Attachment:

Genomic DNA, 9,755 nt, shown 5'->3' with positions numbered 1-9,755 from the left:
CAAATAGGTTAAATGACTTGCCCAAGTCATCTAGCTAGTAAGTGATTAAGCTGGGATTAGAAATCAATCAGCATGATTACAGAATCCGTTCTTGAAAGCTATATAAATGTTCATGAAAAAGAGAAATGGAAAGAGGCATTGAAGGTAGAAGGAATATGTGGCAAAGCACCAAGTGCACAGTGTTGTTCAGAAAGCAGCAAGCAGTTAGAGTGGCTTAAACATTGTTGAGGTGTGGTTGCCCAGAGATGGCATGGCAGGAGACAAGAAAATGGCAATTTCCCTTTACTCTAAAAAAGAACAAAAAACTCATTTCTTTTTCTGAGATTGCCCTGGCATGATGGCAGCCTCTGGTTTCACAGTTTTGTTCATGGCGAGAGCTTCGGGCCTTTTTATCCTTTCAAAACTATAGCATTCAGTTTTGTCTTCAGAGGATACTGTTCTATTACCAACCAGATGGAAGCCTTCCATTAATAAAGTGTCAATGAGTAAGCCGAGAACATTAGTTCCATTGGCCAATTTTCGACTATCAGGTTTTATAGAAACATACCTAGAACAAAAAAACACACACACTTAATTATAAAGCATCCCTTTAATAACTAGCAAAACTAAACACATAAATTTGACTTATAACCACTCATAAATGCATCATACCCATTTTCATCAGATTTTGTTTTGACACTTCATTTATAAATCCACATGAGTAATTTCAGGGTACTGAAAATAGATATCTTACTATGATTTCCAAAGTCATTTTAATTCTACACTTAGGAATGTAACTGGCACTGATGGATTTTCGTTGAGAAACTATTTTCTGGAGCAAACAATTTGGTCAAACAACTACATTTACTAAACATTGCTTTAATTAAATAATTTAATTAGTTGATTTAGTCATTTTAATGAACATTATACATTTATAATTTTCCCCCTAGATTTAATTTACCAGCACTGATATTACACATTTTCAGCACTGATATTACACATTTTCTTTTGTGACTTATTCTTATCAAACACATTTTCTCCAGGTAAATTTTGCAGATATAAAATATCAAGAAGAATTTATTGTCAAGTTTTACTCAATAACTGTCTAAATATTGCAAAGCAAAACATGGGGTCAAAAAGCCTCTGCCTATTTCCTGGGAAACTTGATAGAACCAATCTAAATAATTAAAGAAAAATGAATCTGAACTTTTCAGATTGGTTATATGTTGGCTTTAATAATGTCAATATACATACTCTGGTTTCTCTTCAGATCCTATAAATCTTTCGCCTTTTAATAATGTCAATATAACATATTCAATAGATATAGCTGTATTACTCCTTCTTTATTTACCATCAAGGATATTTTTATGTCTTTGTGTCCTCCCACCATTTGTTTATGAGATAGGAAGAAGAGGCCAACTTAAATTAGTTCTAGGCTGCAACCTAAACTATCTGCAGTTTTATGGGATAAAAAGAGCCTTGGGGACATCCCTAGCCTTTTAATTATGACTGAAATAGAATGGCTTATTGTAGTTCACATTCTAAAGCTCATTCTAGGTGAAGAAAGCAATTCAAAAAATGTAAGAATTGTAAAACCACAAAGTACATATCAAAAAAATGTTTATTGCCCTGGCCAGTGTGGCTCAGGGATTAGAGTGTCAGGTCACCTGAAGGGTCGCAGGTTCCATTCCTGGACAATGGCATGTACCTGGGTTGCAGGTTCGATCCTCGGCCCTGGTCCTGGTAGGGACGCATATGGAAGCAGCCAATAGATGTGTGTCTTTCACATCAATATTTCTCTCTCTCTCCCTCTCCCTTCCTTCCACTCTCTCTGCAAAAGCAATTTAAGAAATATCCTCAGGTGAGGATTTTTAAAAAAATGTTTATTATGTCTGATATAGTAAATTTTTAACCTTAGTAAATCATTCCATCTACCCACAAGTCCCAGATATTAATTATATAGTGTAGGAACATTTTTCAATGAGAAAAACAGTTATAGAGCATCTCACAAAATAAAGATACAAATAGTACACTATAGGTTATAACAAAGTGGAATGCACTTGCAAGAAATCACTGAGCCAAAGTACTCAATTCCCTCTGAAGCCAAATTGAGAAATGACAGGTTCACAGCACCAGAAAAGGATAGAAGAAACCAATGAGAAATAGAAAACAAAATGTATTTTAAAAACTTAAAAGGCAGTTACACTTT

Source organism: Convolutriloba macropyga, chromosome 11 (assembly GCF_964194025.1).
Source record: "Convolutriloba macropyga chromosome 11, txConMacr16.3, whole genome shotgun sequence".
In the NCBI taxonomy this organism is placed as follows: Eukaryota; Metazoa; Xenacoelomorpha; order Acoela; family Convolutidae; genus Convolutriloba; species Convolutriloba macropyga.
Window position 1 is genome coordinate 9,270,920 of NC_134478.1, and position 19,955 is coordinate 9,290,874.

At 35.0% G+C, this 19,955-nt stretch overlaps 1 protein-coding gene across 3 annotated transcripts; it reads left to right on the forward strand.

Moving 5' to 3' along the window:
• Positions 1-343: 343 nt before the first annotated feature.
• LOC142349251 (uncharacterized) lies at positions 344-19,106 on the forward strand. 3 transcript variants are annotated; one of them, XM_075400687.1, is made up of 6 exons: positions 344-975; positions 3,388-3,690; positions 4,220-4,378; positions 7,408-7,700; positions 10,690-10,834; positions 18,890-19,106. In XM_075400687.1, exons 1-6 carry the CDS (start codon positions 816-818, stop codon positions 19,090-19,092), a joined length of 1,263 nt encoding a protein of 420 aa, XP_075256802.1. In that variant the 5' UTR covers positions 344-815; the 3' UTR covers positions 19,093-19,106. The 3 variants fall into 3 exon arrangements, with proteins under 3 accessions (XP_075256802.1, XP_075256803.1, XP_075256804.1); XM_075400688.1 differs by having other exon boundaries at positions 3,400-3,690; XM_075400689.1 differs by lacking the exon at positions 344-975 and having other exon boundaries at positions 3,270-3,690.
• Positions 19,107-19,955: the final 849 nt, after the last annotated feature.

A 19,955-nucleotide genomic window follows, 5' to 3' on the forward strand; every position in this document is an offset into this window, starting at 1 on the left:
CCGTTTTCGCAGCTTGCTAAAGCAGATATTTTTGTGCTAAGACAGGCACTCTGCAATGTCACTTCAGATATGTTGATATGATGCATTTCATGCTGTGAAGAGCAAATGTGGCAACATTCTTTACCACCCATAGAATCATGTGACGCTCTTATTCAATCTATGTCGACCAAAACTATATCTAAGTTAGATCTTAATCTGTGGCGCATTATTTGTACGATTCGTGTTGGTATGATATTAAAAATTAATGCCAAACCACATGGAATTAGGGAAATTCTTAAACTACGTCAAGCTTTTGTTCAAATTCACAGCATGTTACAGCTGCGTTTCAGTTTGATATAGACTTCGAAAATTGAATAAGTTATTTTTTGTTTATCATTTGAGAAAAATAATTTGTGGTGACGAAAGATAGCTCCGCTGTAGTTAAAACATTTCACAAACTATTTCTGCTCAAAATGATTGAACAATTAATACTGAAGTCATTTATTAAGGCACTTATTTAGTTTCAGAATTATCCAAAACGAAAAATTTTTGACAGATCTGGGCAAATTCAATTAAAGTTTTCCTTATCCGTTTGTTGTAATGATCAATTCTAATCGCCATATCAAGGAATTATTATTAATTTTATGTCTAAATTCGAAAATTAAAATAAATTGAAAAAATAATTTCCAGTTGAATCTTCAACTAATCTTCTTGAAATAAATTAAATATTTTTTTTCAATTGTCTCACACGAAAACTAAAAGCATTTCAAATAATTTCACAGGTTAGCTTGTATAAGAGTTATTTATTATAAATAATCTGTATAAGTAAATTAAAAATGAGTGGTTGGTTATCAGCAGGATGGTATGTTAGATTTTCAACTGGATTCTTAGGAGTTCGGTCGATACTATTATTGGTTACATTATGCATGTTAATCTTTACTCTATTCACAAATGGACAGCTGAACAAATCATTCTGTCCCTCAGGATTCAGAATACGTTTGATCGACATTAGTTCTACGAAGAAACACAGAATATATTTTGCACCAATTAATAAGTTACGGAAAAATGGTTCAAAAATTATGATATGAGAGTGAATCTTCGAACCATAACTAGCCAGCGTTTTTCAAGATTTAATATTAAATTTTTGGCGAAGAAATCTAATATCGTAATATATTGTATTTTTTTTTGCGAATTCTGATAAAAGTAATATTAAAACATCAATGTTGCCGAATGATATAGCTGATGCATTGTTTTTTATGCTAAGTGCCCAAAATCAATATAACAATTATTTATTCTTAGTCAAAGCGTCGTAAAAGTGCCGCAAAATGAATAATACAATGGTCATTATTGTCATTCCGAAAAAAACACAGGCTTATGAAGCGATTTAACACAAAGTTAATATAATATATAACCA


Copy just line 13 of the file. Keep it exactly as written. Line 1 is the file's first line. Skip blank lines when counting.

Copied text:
CCGTTTTCGCAGCTTGCTAAAGCAGATATTTTTGTGCTAAGACAGGCACTCTGCAATGTCACTTCAGATATGTTGATATGATGCATTTCATGCTGTGAAGAGCAAATGTGGCAACATTCTTTACCACCCATAGAATCATGTGACGCTCTTATTCAATCTATGTCGACCAAAACTATATCTAAGTTAGATCTTAATCTGTGGCGCATTATTTGTACGATTCGTGTTGGTATGATATTAAAAATTAATGCCAAACCACATGGAATTAGGGAAATTCTTAAACTACGTCAAGCTTTTGTTCAAATTCACAGCATGTTACAGCTGCGTTTCAGTTTGATATAGACTTCGAAAATTGAATAAGTTATTTTTTGTTTATCATTTGAGAAAAATAATTTGTGGTGACGAAAGATAGCTCCGCTGTAGTTAAAACATTTCACAAACTATTTCTGCTCAAAATGATTGAACAATTAATACTGAAGTCATTTATTAAGGCACTTATTTAGTTTCAGAATTATCCAAAACGAAAAATTTTTGACAGATCTGGGCAAATTCAATTAAAGTTTTCCTTATCCGTTTGTTGTAATGATCAATTCTAATCGCCATATCAAGGAATTATTATTAATTTTATGTCTAAATTCGAAAATTAAAATAAATTGAAAAAATAATTTCCAGTTGAATCTTCAACTAATCTTCTTGAAATAAATTAAATATTTTTTTTCAATTGTCTCACACGAAAACTAAAAGCATTTCAAATAATTTCACAGGTTAGCTTGTATAAGAGTTATTTATTATAAATAATCTGTATAAGTAAATTAAAAATGAGTGGTTGGTTATCAGCAGGATGGTATGTTAGATTTTCAACTGGATTCTTAGGAGTTCGGTCGATACTATTATTGGTTACATTATGCATGTTAATCTTTACTCTATTCACAAATGGACAGCTGAACAAATCATTCTGTCCCTCAGGATTCAGAATACGTTTGATCGACATTAGTTCTACGAAGAAACACAGAATATATTTTGCACCAATTAATAAGTTACGGAAAAATGGTTCAAAAATTATGATATGAGAGTGAATCTTCGAACCATAACTAGCCAGCGTTTTTCAAGATTTAATATTAAATTTTTGGCGAAGAAATCTAATATCGTAATATATTGTATTTTTTTTTGCGAATTCTGATAAAAGTAATATTAAAACATCAATGTTGCCGAATGATATAGCTGATGCATTGTTTTTTATGCTAAGTGCCCAAAATCAATATAACAATTATTTATTCTTAGTCAAAGCGTCGTAAAAGTGCCGCAAAATGAATAATACAATGGTCATTATTGTCATTCCGAAAAAAACACAGGCTTATGAAGCGATTTAACACAAAGTTAATATAATATATAACCA